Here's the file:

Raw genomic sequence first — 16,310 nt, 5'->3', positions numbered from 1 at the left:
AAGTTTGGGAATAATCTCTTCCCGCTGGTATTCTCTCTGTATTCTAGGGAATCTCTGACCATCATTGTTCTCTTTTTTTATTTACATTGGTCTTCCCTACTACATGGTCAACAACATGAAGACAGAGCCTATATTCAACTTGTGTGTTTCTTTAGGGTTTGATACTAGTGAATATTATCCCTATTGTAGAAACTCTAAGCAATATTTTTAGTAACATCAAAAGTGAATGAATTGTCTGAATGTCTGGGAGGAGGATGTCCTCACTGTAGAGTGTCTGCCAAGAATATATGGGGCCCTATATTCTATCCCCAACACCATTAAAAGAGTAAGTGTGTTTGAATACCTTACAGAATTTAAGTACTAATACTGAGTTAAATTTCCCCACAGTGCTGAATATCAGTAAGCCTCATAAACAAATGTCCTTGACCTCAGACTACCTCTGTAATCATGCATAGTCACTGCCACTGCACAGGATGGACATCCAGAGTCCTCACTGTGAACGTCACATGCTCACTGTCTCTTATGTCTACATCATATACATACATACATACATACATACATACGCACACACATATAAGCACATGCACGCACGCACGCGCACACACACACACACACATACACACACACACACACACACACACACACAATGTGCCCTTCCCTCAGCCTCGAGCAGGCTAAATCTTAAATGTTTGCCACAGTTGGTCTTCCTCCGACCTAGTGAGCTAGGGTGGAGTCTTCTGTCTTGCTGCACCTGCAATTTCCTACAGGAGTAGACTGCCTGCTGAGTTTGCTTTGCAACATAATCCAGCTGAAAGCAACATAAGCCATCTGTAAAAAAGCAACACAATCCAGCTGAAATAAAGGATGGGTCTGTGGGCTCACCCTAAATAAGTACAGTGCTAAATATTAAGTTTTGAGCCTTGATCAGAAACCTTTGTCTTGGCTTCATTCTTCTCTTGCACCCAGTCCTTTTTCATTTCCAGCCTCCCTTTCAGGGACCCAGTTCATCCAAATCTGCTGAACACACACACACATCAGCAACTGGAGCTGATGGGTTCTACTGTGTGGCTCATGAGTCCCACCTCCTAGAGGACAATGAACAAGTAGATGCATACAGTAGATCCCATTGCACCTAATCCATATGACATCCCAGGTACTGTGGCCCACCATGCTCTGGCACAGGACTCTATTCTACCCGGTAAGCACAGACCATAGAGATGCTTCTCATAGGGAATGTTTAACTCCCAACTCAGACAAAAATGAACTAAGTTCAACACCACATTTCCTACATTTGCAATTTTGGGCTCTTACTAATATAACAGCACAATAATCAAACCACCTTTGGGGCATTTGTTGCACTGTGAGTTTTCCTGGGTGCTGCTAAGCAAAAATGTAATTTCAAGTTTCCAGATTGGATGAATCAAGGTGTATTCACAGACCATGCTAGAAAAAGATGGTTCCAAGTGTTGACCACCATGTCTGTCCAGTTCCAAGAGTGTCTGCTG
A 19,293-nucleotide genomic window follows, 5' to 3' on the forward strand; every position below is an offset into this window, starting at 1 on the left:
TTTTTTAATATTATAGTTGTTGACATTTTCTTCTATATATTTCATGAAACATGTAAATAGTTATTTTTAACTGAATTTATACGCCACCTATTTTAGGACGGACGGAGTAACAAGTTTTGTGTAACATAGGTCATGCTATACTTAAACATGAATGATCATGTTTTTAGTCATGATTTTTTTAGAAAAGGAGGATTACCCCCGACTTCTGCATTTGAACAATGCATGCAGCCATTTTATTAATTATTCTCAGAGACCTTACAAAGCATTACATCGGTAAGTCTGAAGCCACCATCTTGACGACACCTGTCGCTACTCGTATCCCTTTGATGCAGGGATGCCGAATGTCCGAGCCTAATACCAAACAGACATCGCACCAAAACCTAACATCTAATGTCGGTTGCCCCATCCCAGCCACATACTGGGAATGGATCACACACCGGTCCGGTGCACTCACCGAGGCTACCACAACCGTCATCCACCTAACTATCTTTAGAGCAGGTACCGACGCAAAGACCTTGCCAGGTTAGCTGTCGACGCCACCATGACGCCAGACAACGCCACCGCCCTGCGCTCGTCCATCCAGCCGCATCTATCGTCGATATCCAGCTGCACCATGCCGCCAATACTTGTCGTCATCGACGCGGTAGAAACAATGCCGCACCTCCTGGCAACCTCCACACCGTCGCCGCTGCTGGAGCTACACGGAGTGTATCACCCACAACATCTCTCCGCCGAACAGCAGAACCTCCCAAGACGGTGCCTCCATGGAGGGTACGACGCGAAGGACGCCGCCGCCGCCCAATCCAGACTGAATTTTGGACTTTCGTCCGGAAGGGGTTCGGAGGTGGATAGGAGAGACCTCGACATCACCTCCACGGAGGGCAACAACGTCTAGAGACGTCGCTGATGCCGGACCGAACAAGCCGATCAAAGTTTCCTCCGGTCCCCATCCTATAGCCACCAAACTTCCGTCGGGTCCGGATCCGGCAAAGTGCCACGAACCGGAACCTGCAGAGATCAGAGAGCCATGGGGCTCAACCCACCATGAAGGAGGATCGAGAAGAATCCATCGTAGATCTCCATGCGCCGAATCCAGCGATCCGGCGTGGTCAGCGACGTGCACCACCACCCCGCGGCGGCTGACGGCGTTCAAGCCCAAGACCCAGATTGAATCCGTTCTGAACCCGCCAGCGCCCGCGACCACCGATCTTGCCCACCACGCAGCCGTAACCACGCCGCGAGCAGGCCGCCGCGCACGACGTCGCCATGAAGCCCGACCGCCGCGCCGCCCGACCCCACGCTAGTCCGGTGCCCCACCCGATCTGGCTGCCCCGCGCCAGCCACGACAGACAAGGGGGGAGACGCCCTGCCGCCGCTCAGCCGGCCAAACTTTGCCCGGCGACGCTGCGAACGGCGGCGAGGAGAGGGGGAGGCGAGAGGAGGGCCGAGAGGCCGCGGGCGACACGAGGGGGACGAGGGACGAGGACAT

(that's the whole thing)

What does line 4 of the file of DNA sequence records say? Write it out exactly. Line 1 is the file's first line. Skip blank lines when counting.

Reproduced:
TTTTTTAATATTATAGTTGTTGACATTTTCTTCTATATATTTCATGAAACATGTAAATAGTTATTTTTAACTGAATTTATACGCCACCTATTTTAGGACGGACGGAGTAACAAGTTTTGTGTAACATAGGTCATGCTATACTTAAACATGAATGATCATGTTTTTAGTCATGATTTTTTTAGAAAAGGAGGATTACCCCCGACTTCTGCATTTGAACAATGCATGCAGCCATTTTATTAATTATTCTCAGAGACCTTACAAAGCATTACATCGGTAAGTCTGAAGCCACCATCTTGACGACACCTGTCGCTACTCGTATCCCTTTGATGCAGGGATGCCGAATGTCCGAGCCTAATACCAAACAGACATCGCACCAAAACCTAACATCTAATGTCGGTTGCCCCATCCCAGCCACATACTGGGAATGGATCACACACCGGTCCGGTGCACTCACCGAGGCTACCACAACCGTCATCCACCTAACTATCTTTAGAGCAGGTACCGACGCAAAGACCTTGCCAGGTTAGCTGTCGACGCCACCATGACGCCAGACAACGCCACCGCCCTGCGCTCGTCCATCCAGCCGCATCTATCGTCGATATCCAGCTGCACCATGCCGCCAATACTTGTCGTCATCGACGCGGTAGAAACAATGCCGCACCTCCTGGCAACCTCCACACCGTCGCCGCTGCTGGAGCTACACGGAGTGTATCACCCACAACATCTCTCCGCCGAACAGCAGAACCTCCCAAGACGGTGCCTCCATGGAGGGTACGACGCGAAGGACGCCGCCGCCGCCCAATCCAGACTGAATTTTGGACTTTCGTCCGGAAGGGGTTCGGAGGTGGATAGGAGAGACCTCGACATCACCTCCACGGAGGGCAACAACGTCTAGAGACGTCGCTGATGCCGGACCGAACAAGCCGATCAAAGTTTCCTCCGGTCCCCATCCTATAGCCACCAAACTTCCGTCGGGTCCGGATCCGGCAAAGTGCCACGAACCGGAACCTGCAGAGATCAGAGAGCCATGGGGCTCAACCCACCATGAAGGAGGATCGAGAAGAATCCATCGTAGATCTCCATGCGCCGAATCCAGCGATCCGGCGTGGTCAGCGACGTGCACCACCACCCCGCGGCGGCTGACGGCGTTCAAGCCCAAGACCCAGATTGAATCCGTTCTGAACCCGCCAGCGCCCGCGACCACCGATCTTGCCCACCACGCAGCCGTAACCACGCCGCGAGCAGGCCGCCGCGCACGACGTCGCCATGAAGCCCGACCGCCGCGCCGCCCGACCCCACGCTAGTCCGGTGCCCCACCCGATCTGGCTGCCCCGCGCCAGCCACGACAGACAAGGGGGGAGACGCCCTGCCGCCGCTCAGCCGGCCAAACTTTGCCCGGCGACGCTGCGAACGGCGGCGAGGAGAGGGGGAGGCGAGAGGAGGGCCGAGAGGCCGCGGGCGACACGAGGGGGACGAGGGACGAGGACAT